ob-dl319_cezann_d_20090407152150
Paul Cézanne’s “Madame Cézanne in a Red Armchair” (MFA, Boston)

For many modern artists Paul Cézanne was a talismanic figure, the shadow of his painting as impossible to escape as his achievement was to define. Throughout the 20th century, as scholars labored to construct a viable history of modern art, Cézanne (along with Manet, Courbet and a handful of transgressive others) was posited as its fountainhead, the protean begetter whose countless artistic progeny shaped a new aesthetic that placed vision and touch above traditional formal and narrative concerns.

Both Matisse and Picasso would claim Cézanne as a father, and almost every variant of 20th-century art could trace some aspect of its origins to his painting. Cézanne’s effect on later artists has become the stuff of exquisite exhibitions, heated debate, and a linear notion of modernism. Without thoroughly disrupting that tidy critical trajectory, the Philadelphia Museum of Art’s current exhibition, “Cézanne and Beyond,” moves it onto more fluid and fertile ground, and the results are highly satisfying and visually thrilling.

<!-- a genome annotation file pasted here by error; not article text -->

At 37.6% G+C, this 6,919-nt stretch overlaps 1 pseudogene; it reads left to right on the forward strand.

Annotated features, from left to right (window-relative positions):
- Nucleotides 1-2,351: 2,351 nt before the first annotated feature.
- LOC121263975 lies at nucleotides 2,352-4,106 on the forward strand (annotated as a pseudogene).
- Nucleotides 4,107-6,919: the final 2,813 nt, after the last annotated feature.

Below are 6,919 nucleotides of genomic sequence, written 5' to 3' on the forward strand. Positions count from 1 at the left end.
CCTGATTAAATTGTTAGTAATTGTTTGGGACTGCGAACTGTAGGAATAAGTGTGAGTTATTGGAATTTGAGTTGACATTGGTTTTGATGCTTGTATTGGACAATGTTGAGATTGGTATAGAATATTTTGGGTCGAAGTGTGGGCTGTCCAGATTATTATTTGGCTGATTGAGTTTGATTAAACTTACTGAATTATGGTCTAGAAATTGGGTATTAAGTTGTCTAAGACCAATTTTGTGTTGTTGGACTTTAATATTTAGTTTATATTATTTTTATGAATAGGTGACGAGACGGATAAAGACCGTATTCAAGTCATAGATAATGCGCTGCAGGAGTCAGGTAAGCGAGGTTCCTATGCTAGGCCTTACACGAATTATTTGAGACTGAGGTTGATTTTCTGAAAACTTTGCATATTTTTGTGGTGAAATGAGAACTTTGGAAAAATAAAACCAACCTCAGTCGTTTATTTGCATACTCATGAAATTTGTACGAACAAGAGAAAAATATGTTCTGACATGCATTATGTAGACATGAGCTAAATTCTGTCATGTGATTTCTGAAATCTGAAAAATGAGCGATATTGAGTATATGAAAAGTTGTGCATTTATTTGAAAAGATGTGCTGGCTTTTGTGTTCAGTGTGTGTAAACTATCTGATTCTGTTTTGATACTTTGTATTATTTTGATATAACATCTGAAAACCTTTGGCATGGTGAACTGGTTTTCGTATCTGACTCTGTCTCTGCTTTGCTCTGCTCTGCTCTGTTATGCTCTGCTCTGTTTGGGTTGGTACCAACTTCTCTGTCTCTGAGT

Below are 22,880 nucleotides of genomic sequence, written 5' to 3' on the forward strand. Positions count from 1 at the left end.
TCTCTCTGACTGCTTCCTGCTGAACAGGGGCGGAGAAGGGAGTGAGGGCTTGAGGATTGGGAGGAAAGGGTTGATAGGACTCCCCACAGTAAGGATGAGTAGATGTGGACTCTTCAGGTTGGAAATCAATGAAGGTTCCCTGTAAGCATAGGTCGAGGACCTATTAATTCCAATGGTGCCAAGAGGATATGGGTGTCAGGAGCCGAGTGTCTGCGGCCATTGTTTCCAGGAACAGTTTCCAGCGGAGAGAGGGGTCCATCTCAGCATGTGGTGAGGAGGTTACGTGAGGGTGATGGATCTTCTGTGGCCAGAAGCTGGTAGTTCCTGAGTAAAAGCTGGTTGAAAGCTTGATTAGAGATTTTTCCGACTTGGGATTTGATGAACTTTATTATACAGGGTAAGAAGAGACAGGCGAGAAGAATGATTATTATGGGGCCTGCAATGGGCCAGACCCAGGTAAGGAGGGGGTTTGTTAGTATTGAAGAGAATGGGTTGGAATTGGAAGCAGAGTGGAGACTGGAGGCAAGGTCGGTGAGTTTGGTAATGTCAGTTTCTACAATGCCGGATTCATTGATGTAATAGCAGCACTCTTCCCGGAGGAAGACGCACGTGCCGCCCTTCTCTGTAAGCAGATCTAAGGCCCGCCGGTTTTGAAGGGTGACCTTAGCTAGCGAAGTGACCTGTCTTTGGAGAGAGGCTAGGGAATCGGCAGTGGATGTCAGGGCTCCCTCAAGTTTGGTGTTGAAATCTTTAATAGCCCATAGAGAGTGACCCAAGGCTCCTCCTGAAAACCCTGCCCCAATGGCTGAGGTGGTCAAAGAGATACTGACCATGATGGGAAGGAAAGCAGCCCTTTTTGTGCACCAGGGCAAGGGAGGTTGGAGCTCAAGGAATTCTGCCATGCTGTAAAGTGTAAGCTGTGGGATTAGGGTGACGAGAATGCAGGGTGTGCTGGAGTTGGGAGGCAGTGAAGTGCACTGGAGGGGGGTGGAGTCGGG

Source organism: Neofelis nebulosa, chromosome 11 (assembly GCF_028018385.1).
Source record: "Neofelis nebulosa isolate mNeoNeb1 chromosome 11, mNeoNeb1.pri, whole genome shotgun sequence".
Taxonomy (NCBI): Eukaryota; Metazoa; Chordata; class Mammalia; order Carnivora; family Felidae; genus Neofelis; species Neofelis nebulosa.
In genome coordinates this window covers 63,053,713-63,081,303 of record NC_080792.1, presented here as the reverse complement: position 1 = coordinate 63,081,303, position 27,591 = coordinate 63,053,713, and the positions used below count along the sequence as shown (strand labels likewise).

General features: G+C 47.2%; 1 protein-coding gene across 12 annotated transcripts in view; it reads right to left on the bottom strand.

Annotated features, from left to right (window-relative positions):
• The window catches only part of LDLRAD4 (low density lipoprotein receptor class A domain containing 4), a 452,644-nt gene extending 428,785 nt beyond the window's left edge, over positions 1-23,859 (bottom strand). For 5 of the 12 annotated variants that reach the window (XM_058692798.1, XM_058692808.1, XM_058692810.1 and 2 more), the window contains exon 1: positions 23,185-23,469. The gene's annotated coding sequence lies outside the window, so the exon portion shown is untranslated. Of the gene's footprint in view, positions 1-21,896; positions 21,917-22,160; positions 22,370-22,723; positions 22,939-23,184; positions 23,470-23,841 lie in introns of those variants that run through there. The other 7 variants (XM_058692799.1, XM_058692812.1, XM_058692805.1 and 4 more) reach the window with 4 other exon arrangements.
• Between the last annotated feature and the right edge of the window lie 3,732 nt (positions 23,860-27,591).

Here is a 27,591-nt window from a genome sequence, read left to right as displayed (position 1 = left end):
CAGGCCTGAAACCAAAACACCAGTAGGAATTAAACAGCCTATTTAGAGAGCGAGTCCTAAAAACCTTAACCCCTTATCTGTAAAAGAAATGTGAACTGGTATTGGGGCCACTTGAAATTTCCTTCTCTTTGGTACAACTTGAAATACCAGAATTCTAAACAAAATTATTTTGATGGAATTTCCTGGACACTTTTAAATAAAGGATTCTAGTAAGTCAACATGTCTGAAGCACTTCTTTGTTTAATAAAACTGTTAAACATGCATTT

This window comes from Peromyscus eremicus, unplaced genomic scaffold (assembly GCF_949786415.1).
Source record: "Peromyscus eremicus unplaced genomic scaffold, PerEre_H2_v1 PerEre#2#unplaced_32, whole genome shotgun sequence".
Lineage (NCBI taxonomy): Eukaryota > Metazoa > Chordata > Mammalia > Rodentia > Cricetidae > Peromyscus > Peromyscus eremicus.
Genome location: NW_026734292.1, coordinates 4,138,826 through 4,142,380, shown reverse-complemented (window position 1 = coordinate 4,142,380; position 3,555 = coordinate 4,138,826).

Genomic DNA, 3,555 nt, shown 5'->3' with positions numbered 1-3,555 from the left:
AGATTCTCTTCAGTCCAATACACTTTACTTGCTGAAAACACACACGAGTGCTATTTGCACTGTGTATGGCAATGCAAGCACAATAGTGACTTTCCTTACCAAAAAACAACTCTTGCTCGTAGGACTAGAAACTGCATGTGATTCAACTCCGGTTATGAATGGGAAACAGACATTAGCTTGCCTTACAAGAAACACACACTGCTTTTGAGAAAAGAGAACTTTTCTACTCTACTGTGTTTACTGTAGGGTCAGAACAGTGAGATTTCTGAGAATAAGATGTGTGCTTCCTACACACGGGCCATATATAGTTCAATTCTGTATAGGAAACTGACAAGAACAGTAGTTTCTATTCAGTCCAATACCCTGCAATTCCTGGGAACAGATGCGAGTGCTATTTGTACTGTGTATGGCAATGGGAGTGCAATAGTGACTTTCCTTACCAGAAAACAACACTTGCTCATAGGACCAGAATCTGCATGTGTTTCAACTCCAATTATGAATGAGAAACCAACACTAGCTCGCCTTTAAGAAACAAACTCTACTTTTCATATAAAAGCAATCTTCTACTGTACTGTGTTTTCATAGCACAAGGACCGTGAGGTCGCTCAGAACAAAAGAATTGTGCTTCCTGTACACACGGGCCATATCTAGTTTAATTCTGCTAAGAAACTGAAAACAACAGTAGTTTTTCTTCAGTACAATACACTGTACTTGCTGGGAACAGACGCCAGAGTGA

Even in his own day Cézanne was, perhaps above all else, a painter’s painter, receiving his first, most unfailing and most perceptive expressions of support from fellow artists. And artists again lead us through this revelatory exhibition, one whose thematic, rather than chronological, display allows a richer reading of both Cézanne’s art and their own.

More

Mary Tompkins Lewis
Wall Street Journal

Advertisements